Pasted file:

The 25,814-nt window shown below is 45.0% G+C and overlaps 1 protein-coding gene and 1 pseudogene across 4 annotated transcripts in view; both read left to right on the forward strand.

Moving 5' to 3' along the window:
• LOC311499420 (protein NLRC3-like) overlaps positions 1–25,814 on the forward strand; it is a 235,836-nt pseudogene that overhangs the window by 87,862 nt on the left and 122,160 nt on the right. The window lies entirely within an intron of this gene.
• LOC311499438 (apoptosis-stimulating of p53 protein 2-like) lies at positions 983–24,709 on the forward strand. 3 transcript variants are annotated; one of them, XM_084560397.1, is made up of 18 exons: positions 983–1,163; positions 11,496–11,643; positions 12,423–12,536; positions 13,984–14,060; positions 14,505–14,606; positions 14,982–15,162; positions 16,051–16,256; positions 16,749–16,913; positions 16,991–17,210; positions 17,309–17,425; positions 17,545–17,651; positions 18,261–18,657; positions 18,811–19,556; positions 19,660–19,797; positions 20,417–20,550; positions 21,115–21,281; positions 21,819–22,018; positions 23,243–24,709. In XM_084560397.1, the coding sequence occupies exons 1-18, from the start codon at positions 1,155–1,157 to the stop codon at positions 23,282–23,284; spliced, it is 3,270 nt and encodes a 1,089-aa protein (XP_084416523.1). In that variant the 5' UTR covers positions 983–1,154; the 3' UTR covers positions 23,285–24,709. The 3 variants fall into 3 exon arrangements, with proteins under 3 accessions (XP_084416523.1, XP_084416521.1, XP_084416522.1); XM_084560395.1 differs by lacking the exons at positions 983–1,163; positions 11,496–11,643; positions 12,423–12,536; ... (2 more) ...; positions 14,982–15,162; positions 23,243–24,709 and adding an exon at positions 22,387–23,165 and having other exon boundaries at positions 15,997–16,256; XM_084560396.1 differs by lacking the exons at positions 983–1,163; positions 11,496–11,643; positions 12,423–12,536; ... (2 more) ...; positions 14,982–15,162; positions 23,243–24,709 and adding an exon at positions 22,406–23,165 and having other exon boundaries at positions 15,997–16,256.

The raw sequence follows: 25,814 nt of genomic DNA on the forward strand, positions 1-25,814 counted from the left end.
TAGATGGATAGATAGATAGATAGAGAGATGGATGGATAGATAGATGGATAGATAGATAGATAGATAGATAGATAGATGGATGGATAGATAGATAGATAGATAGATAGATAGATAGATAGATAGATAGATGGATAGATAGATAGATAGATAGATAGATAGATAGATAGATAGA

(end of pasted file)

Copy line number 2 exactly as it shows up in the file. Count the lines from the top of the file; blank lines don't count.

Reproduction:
Moving 5' to 3' along the window: